Ein Modell zur evolutionären Entwicklung des Wunsches nach Gleichheit wird in diesem Artikel (PNAS) besprochen:
The evolutionary emergence of the egalitarian syndrome is one of the most intriguing unsolved puzzles related to the origins of modern humans. Standard explanations and models for cooperation and altruism—reciprocity, kin and group selection, and punishment— are not directly applicable to the emergence of egalitarian behavior in hierarchically organized groups that characterized the social life of our ancestors. Here I study an evolutionary model of groupliving individuals competing for resources and reproductive success. In the model, the differences in ﬁghting abilities lead to the emergence of hierarchies where stronger individuals take away resources from weaker individuals and, as a result, have higher reproductive success. First, I show that the logic of within-group competition implies under rather general conditions that each individual beneﬁts if the transfer of the resource from a weaker group member to a stronger one is prevented. This effect is especially strong in small groups. Then I demonstrate that this effect can result in the evolution of a particular, genetically controlled psychology causing individuals to interfere in a bully–victim conﬂict on the side of the victim. A necessary condition is a high efﬁciency of coalitions in conﬂicts against the bullies. The egalitarian drive leads to a dramatic reduction in within-group inequality. Simultaneously it creates the conditions for the emergence of inequity aversion, empathy, compassion, and egalitarian moral values via the internalization of behavioral rules imposed by natural selection. It also promotes widespread cooperation via coalition formation.
Der Wunsch nach Gleichheit soll also letztendlich ein evolutionär entwickeltes Gruppenverhalten sein, dass dem Individuum Vorteile absichert. Im Gegensatz zu einer kulturellen Entwicklung, bei der wir uns über die egoistische Natur erheben und eine darüber hinaus gehende Moral entwickeln.
Dazu heißt es in dem Artikel:
The origins of moral values have intrigued scholars for millennia. Darwin saw human morality as derived from animal “social instincts” (59) that transform to a “moral sense or conscience as soon as . . . intellectual powers become . . . well developed” (ref. 59, p. 8). In a modern perspective, viewing human conscience as a mere by-product of intelligence is an oversimpliﬁcation. Boehm (6) convincingly argues that additional processes and factors such as moralistic punishment, internalization of culturally enforced norms, symbolic language and gossiping, and social selection for altruism and self-restraint applied by groups to its members need to be considered. That notwithstanding, identifying evolutionary roots for and the dynamics of genetically controlled egalitarian social instincts is a necessary step in getting a better understanding of the origins of a uniquely human sense of right and wrong.
Und aus der Diskussion der Studie:
Animals living in a group have common interests such as defense from predators and acquisition and defense of various resources (including mating opportunities) from competitors that include conspeciﬁcs. These common interests, however, do not necessarily mean an elimination or a signiﬁcant reduction of competition between group members. A variation between individuals in their ﬁghting abilities (which is always present due to various environmental, genetic, developmental, and stochastic factors) implies that some of them can take resources from others by force. Then natural selection is expected to drive the evolution of a particular psychology with stronger individuals attempting to rob weaker individuals with the latter giving up resources without ﬁghting back. A result is the emergence of group hierarchies in which resources are appropriated in a very nonequal way with high-rank bullies usurping a disproportionally large share (12). The more limited are the subordinates’ options outside the group, the stronger the expected degree of despotism (52). Resisting high-rank bullies alone is costly and unlikely to be successful. However, the same forces that shape the emergence of highly despotic groups dialectically create conditions for the evolution of counterdominant coalitionary behavior and psychology (11). As I have shown above, in such groups seeking personal beneﬁts can lead to a particular other-regarding preference: All others should be more equal. A necessary condition for this preference is that the share of group reproduction obtained by a high-rank bully grows faster than his share of the group resource (increasing marginal efﬁciency). A way to fulﬁll the preference is to help the weak against the strong, even at a cost. When everybody acts to enforce equality among all other members of the group, a group-level equality develops. In the model studied here, universal, genetically controlled inequity aversion evolves as a result of each person promoting beneﬁcial to himself (i.e., selfcentered) equality among all other individuals within the context of within-group competition. This evolution could have been the force that drove the egalitarian transition in our lineage. Once the tendencies for egalitarianism (or pair bonding) (40) are well grounded in genes, they can be elaborated and augmented by cultural norms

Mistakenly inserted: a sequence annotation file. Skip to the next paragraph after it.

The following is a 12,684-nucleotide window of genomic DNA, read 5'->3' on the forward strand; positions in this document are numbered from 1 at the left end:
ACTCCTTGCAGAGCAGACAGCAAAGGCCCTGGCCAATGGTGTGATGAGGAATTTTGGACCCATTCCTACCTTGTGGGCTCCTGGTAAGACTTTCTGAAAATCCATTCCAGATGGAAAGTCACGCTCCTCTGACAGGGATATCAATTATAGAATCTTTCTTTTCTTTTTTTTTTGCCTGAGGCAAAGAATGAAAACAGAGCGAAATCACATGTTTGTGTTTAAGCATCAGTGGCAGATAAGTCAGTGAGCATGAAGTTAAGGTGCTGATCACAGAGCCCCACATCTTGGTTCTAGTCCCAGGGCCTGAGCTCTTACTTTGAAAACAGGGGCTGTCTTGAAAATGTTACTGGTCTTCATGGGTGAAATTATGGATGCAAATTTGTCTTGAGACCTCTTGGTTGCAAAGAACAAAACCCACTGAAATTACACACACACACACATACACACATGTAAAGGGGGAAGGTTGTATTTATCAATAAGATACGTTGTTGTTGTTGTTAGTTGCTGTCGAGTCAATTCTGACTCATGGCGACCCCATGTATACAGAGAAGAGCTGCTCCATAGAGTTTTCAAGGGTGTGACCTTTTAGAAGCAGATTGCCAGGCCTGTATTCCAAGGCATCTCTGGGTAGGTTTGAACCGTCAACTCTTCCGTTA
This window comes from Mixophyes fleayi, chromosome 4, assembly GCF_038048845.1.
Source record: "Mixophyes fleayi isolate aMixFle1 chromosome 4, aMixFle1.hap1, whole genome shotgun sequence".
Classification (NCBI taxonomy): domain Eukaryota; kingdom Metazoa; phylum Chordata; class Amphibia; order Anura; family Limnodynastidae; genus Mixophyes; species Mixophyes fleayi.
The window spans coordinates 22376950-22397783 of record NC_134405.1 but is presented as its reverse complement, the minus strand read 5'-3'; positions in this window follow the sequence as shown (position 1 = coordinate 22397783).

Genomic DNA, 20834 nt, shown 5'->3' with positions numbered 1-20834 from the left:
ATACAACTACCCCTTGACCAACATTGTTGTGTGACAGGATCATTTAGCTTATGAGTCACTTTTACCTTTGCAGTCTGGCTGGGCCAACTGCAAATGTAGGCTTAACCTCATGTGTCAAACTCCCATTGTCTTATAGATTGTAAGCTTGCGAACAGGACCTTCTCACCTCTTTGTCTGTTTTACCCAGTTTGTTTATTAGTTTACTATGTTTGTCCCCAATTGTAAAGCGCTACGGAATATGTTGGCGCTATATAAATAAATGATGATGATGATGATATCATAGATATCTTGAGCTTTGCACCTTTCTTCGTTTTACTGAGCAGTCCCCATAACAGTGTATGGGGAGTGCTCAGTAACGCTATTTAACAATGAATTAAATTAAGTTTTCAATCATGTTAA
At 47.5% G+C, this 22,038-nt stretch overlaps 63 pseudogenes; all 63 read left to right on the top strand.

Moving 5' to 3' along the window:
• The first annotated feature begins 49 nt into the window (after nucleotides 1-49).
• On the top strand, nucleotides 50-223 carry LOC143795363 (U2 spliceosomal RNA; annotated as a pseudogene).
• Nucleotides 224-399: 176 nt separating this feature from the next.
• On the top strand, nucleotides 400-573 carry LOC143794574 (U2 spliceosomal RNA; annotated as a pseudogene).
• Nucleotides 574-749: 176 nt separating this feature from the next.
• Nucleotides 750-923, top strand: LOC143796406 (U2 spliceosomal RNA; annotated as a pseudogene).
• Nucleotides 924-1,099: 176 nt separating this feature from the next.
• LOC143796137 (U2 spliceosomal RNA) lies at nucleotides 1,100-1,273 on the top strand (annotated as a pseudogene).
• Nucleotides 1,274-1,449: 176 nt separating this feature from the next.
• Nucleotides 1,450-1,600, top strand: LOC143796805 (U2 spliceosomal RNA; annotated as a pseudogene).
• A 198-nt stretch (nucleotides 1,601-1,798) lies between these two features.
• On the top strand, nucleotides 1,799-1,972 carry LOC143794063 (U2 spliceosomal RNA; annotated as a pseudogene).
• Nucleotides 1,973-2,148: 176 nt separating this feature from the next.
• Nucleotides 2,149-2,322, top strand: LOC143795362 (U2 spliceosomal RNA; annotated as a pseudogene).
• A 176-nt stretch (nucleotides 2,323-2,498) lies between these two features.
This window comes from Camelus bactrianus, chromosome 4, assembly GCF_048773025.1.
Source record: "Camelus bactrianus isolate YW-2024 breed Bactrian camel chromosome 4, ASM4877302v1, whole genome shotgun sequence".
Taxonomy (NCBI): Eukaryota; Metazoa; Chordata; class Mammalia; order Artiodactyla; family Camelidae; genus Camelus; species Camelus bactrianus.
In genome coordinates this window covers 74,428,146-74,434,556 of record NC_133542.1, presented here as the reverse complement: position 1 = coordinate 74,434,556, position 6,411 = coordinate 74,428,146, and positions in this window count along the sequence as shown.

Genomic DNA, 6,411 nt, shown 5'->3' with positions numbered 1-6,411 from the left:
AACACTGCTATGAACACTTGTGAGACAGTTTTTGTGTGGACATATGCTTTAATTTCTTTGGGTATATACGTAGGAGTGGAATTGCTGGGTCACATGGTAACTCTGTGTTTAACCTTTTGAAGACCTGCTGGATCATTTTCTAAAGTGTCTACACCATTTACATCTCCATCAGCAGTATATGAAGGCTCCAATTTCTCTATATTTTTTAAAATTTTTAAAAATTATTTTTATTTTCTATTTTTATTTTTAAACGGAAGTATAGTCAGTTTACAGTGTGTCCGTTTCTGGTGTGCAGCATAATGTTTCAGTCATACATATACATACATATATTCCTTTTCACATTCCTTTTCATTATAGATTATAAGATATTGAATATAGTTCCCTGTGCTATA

Also ein Modell, bei dem Zusammengearbeitet wird, um zu starke Hierarchien, die ein Ausnutzen ermöglichen, zu verhindern. Wie der Artikel darlegt klappt das insbesondere in kleinen Gruppen, auch weil man dort Hierachien besser verhindern kann. Diese Prozesse formen dann die Grundlage für ein Ausrichten auf Gleichheit, dass dann kulturell ausgeformt werden kann.